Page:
Today am going to compare two messaging technologies that we quite often use on a daily or weekly basis that is email and SMS or Short Message Service. Email or electronic mail is much older than SMS and its history goes way back to the early days of the internet in the 1980s. It was a much faster way through which organisations and individuals would exchange messages.
SMS on the other hand came with the intention of conquering cellular/GSM (Global System for Mobile networks) mobile networks. The creation of SMS was rather accidental! It was designed to be used in the signalling channels of the mobile networks, but after Telecoms discovered its potential, they decided to commercialize it and offered it as a service together with voice services.
Okay that’s just about the history, now lets look at how, why and when you should use either technologies. First of all, both technologies do not require that the recipient be logged. When the sender sends a message, It’s stored at the SMS center (SMSC) in the telecom network or email server for the case of email. Messages are retrieved when recipient is ready to view them or when their phones are switched on. This is important for instance when you want to call the recipient and their phones are off, then you can easily send an SMS which will notify them of your intentions to urgently speak with them. SMS is limited to only 160 characters. Most of us including myself would have wished for more characters like as it is with email, but there is something great about there limited characters. One of the advantages is that the sender will be as precise and straight to the point as possible saving the recipient lots of time in reading a message that would otherwise have had irrelevant details.
This is the secret with SMS success and it made popular social micro-blogging networks like twitter to adapt the same philosophy. However, sometimes you might actually have lots of relevant information to convey that can’t fit in just 160 characters. It could be a sales report, brochure, newsletter, product datasheet. This is where email comes in since it even supports images, flash animation, video that text based SMS does not. SMS is not free on most mobile networks while email is totally free unless you are subscribed to some sort of premium service or if you’re accessing email from your phone in which case you have to pay for the mobile data services to your carrier. So if It’s about cost and you choosing between SMS and email, then email takes it all. However, you have to consider the recipient too. Does your recipient have constant access to internet, if yes how often do they check mail? If your recipient rarely checks mail yet your message is urgent, then you might want to consider using SMS since most people move with their mobile phones and an SMS notification just pops up on their screen. So I prefer SMS to email for very urgent messages because am not sure of my recipient’s email etiquette.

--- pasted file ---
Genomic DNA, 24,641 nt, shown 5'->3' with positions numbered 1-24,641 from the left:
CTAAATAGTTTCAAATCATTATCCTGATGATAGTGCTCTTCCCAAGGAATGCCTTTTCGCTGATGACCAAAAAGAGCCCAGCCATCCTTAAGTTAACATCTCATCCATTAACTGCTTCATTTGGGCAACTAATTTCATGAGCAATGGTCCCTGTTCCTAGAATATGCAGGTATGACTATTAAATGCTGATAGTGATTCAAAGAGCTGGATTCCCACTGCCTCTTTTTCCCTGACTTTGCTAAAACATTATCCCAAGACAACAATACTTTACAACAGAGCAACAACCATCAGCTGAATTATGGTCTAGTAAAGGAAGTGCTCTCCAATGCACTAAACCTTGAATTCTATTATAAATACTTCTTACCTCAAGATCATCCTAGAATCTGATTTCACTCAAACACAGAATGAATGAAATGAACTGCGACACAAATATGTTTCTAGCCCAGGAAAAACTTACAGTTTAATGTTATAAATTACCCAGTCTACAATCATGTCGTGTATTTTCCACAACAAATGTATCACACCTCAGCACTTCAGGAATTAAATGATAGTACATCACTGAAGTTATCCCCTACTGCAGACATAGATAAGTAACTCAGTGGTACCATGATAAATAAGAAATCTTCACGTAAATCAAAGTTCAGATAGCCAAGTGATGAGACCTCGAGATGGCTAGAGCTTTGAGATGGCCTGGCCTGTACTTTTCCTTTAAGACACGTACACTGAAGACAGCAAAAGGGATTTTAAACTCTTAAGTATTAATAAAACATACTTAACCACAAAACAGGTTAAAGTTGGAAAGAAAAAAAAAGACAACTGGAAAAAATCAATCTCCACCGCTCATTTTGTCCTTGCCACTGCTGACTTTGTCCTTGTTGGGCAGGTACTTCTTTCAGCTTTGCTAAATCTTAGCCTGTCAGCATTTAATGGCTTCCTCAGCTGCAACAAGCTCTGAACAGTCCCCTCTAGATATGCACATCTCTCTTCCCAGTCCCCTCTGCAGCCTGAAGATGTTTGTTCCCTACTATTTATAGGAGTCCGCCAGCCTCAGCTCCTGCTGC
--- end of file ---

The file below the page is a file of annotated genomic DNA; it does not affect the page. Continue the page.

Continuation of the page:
Now supposing you have an urgent report to send for instance which of course can’t be sent via SMS. Then in this case, you could leverage the power of both technologies. You could send the urgent report by email to the recipient and immediately follow it up with an SMS indicating the subject title and the fact that the report has been sent to their email address. Simple, right? Supposing the recipient is an international one, should you send SMS or email? In this case I would prefer email to SMS. Not only because email is free or cheap, but also because email is much more reliable than SMS when it comes to international messaging. Email is based on the global world wide web, so location does not matter while with SMS, your local mobile carrier has to work out various international interconnections with other mobile carriers to deliver your message. In the end, there’re chances that your message will be dropped along the way yet you’ve paid heavily for it.
SMS is also a predominantly offline technology, meaning you don’t need internet to send or receive an SMS unlike email. So SMS can come in very handy in cases where you need to get an offline activity or individual online. We live most of our lives offline. For example, supposing you want to chat with a friend on Yahoo messenger or Facebook, but they are offline or not logged in at the time you want to chat. Then you could simply send them an SMS telling them to log on so you can chat, or you can schedule a chat session with them through SMS. In conclusion, In the battle of Email Vs SMS, you will realize that we need both email and SMS since they compliment each other.